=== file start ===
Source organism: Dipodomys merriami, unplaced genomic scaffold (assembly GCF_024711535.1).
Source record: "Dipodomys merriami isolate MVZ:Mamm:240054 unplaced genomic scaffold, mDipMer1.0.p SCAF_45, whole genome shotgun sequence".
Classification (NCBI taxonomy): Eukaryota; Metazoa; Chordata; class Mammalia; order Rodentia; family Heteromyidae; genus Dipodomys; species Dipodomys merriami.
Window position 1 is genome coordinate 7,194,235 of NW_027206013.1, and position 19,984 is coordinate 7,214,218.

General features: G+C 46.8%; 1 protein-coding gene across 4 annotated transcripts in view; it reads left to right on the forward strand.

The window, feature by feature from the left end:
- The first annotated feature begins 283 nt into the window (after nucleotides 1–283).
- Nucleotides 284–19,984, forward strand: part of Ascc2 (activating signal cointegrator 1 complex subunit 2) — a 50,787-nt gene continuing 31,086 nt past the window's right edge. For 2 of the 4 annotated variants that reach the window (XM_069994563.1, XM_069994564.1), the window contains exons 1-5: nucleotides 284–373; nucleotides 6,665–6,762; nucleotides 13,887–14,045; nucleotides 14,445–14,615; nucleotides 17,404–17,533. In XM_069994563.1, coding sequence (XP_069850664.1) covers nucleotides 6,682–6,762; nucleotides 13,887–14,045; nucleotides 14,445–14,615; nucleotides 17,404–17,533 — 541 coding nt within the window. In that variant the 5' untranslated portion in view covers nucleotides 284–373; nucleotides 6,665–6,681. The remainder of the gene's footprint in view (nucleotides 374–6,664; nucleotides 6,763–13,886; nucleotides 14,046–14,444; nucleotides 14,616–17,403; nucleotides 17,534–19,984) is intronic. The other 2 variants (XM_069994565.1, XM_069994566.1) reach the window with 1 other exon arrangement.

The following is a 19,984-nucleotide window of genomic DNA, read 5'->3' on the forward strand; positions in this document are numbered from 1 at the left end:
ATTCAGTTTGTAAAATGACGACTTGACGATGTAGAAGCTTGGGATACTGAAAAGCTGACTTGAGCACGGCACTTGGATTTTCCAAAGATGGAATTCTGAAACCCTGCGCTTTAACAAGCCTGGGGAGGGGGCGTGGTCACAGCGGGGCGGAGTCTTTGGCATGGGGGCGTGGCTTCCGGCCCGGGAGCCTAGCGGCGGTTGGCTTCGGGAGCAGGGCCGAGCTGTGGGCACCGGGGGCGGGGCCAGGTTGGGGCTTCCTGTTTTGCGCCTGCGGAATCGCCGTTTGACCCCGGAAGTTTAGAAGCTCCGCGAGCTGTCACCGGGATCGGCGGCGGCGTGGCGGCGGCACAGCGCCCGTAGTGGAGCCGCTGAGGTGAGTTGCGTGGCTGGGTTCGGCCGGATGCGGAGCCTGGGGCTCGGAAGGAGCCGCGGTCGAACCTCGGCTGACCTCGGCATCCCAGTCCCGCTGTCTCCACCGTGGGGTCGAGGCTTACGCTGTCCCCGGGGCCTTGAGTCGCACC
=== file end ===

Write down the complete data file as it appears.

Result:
Source organism: Dipodomys merriami, unplaced genomic scaffold (assembly GCF_024711535.1).
Source record: "Dipodomys merriami isolate MVZ:Mamm:240054 unplaced genomic scaffold, mDipMer1.0.p SCAF_45, whole genome shotgun sequence".
Classification (NCBI taxonomy): Eukaryota; Metazoa; Chordata; class Mammalia; order Rodentia; family Heteromyidae; genus Dipodomys; species Dipodomys merriami.
Window position 1 is genome coordinate 7,194,235 of NW_027206013.1, and position 19,984 is coordinate 7,214,218.

General features: G+C 46.8%; 1 protein-coding gene across 4 annotated transcripts in view; it reads left to right on the forward strand.

The window, feature by feature from the left end:
- The first annotated feature begins 283 nt into the window (after nucleotides 1–283).
- Nucleotides 284–19,984, forward strand: part of Ascc2 (activating signal cointegrator 1 complex subunit 2) — a 50,787-nt gene continuing 31,086 nt past the window's right edge. For 2 of the 4 annotated variants that reach the window (XM_069994563.1, XM_069994564.1), the window contains exons 1-5: nucleotides 284–373; nucleotides 6,665–6,762; nucleotides 13,887–14,045; nucleotides 14,445–14,615; nucleotides 17,404–17,533. In XM_069994563.1, coding sequence (XP_069850664.1) covers nucleotides 6,682–6,762; nucleotides 13,887–14,045; nucleotides 14,445–14,615; nucleotides 17,404–17,533 — 541 coding nt within the window. In that variant the 5' untranslated portion in view covers nucleotides 284–373; nucleotides 6,665–6,681. The remainder of the gene's footprint in view (nucleotides 374–6,664; nucleotides 6,763–13,886; nucleotides 14,046–14,444; nucleotides 14,616–17,403; nucleotides 17,534–19,984) is intronic. The other 2 variants (XM_069994565.1, XM_069994566.1) reach the window with 1 other exon arrangement.

The following is a 19,984-nucleotide window of genomic DNA, read 5'->3' on the forward strand; positions in this document are numbered from 1 at the left end:
ATTCAGTTTGTAAAATGACGACTTGACGATGTAGAAGCTTGGGATACTGAAAAGCTGACTTGAGCACGGCACTTGGATTTTCCAAAGATGGAATTCTGAAACCCTGCGCTTTAACAAGCCTGGGGAGGGGGCGTGGTCACAGCGGGGCGGAGTCTTTGGCATGGGGGCGTGGCTTCCGGCCCGGGAGCCTAGCGGCGGTTGGCTTCGGGAGCAGGGCCGAGCTGTGGGCACCGGGGGCGGGGCCAGGTTGGGGCTTCCTGTTTTGCGCCTGCGGAATCGCCGTTTGACCCCGGAAGTTTAGAAGCTCCGCGAGCTGTCACCGGGATCGGCGGCGGCGTGGCGGCGGCACAGCGCCCGTAGTGGAGCCGCTGAGGTGAGTTGCGTGGCTGGGTTCGGCCGGATGCGGAGCCTGGGGCTCGGAAGGAGCCGCGGTCGAACCTCGGCTGACCTCGGCATCCCAGTCCCGCTGTCTCCACCGTGGGGTCGAGGCTTACGCTGTCCCCGGGGCCTTGAGTCGCACC